Robert Christgau: Dean of American Rock Critics

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Grand Funk [extended]

  • Grand Funk [Capitol, 1969] C
  • Closer to Home [Capitol, 1970] C+
  • Live Album [Capitol, 1970] C-
  • E Pluribus Funk [Capitol, 1971] C
  • Survival [Capitol, 1971] C
  • Phoenix [Capitol, 1972] C-
  • We're an American Band [Capitol, 1973] B-
  • Shinin' On [Capitol, 1974] B
  • Grand Funk Hits [Capitol, 1976] B+

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Consumer Guide Reviews:

Grand Funk Railroad: Grand Funk [Capitol, 1969]
This group is creating a stir, apparently because they play faster than Iron Butterfly. Which I grant is a step in the right direction. I saw them live in Detroit before I knew any of this. I enjoyed them for 15 minutes, tolerated them for five, and hated them for 40. This lp, their second, isn't as good as that performance. C

Grand Funk Railroad: Closer to Home [Capitol, 1970]
What's happening to me? Maybe it's that damned billboard. Or maybe I'm beginning to appreciate--I said appreciate--their straight-ahead celebration of beat, amplification, and youthful camaraderie. After all, rock and roll has always been loud, and its rhythms have always been described as "heavy." And at least Mark Farner doesn't pretend to bluesmanship. C+

Grand Funk Railroad: Live Album [Capitol, 1970]
I know they have a great--even grand--audience. But an audience and a live album aren't the same thing--not the same thing at all. C-

Grand Funk Railroad: E Pluribus Funk [Capitol, 1971]
The usual competent loud rock with the usual paucity of drive and detail--not only does it plod, it plods crudely. Likable, in its way--I find myself touched by "People, Let's Stop the War." But it's not telling me anything I don't already know. C

Grand Funk Railroad: Survival [Capitol, 1971]
For about a year I've been saying that people aren't stupid, that there has to be something new about this music, and of course there is--it Americanizes Led Zeppelin with a fervent ingenuousness that does justice to the broad gestures of mass art. But now I read where various men of taste, having reached similar conclusions, claim in addition actually to like the stuff. That's going too far. C

Grand Funk Railroad: Phoenix [Capitol, 1972]
I guess I turn in my Free Grand Funk button, because I think this declaration of independence from the dastardly Terry Knight continues their two-year decline. Especially annoying is Mark Farner's singing, which combines the worst of Jack Bruce with the worst of Eddie Fisher, but the music--including Craig Frost's organ--isn't what you'd call dynamic. Sorry, really, but . . . C-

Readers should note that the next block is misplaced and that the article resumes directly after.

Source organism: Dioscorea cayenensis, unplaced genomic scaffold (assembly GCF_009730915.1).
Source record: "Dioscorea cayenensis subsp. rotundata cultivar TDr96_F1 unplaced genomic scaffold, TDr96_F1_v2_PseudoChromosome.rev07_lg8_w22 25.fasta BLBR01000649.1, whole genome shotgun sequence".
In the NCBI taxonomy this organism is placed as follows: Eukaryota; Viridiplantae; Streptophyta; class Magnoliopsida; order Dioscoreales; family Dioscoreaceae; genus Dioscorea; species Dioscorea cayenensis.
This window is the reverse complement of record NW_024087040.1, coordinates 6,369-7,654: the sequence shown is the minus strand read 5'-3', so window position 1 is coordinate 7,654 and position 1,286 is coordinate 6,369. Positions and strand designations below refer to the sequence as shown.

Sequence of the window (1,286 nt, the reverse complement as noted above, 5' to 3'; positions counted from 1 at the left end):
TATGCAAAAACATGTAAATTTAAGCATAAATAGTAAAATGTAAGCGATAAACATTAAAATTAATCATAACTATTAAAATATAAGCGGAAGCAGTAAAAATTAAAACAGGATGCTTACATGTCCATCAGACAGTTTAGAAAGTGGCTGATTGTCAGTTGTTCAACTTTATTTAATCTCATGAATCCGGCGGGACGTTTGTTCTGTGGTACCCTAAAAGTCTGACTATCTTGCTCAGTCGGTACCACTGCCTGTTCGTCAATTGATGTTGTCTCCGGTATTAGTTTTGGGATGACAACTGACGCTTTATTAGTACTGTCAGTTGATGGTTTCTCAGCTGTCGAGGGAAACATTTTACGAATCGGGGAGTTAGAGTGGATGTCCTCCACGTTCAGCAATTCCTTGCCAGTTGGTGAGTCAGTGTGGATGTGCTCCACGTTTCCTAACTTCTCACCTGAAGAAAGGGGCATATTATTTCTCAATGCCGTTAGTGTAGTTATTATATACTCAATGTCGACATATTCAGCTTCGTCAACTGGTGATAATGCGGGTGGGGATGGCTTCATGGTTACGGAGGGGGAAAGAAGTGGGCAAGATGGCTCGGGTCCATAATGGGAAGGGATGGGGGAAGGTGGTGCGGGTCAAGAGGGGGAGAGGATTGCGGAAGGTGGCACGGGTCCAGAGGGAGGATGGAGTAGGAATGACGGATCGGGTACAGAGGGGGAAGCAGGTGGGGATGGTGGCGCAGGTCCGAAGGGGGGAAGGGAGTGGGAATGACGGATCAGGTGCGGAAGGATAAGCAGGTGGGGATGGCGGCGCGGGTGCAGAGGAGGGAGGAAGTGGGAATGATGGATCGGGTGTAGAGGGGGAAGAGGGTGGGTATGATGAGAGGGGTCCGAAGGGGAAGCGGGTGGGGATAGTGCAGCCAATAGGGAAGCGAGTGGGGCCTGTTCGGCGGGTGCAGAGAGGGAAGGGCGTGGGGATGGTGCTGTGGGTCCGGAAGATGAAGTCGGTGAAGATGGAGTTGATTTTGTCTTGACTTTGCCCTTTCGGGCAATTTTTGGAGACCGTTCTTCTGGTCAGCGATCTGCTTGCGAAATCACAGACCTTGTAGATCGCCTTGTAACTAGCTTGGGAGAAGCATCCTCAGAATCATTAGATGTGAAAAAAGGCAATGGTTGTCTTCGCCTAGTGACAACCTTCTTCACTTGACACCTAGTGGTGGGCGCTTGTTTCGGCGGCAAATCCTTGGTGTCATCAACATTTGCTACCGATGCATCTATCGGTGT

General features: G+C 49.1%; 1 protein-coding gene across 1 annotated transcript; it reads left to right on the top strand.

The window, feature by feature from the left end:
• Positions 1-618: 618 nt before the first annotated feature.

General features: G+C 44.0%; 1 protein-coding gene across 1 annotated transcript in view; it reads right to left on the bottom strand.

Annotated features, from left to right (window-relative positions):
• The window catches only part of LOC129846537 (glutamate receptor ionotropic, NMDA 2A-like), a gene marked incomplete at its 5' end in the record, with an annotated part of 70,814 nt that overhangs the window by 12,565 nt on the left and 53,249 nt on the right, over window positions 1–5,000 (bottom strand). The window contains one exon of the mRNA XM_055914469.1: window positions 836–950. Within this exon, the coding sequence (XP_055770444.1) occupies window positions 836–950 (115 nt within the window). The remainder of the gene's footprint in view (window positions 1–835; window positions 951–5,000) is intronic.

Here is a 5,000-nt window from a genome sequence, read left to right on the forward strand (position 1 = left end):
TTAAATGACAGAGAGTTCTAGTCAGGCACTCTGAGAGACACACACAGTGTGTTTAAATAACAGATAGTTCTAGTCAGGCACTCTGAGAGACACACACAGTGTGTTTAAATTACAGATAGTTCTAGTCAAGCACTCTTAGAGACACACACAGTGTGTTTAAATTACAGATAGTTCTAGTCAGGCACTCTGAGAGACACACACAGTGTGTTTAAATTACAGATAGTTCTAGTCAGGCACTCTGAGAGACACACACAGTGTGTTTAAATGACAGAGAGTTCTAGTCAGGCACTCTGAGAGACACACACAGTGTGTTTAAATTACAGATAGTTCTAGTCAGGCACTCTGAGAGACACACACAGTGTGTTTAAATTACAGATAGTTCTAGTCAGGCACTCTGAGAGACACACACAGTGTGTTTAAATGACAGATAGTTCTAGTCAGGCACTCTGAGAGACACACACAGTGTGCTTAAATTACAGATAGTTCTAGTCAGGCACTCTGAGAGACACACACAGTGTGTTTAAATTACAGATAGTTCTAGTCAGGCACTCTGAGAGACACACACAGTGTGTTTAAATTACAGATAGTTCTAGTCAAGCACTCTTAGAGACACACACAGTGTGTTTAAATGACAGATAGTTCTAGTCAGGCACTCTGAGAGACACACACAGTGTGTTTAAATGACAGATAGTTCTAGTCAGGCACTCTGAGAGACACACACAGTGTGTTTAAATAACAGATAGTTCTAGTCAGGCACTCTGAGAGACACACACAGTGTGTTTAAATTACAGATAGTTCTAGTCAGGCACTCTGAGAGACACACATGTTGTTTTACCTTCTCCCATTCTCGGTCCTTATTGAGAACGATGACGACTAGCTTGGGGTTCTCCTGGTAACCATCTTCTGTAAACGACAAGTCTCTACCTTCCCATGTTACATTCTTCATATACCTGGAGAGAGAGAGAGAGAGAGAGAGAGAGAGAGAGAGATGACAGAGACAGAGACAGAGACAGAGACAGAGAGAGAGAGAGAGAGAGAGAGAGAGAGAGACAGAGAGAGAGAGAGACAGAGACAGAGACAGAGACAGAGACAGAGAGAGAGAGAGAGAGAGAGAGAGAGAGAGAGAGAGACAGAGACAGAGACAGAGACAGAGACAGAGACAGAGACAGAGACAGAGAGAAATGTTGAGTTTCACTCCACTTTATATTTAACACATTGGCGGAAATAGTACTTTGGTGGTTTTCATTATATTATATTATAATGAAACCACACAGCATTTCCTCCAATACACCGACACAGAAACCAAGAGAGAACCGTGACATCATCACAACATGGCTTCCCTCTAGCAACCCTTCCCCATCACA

We're an American Band [Capitol, 1973]
If it takes me three months to decide that this is a listenable hard rock record, just how listenable can it be? Well, Todd Rundgren has done remarkable things, that's for sure--the drumming has real punch, the organ fills attractively, and Don Brewer's singing is a relief. Great single, too. B-

Shinin' On [Capitol, 1974]
Now this really is an American band--confident, healthy, schlocky, uncomplicated on the surface and supporting all manner of contradictions underneath. I prefer the title cut, which bursts with a--you should pardon the expression--raw power they've never managed before, to "The Loco-Motion," where Mark sounds shaky. But how many bands get to record a ninth album, much less make it their best? B

Grand Funk Hits [Capitol, 1976]
This strictly post-Terry Knight compilation confirms my belief that they did most of their worthwhile recording with Todd Rundgren, although "Bad Time" and "Some Kind of Wonderful," from their first collaboration with Jimmy Ienner, are definitive plusses. The strategy is clear in retrospect--back to their junk-rock roots with ? and the Mysterians and maybe even Terry Knight & the Pack. Recycling riffs, upping the tempos, shuffling their limited vocal resources, and projecting the same populist sincerity that always made them more than a hype, they fuse their heavy beginnings with the hooks they were originally too mythic to bother with on this creditable testament. B+

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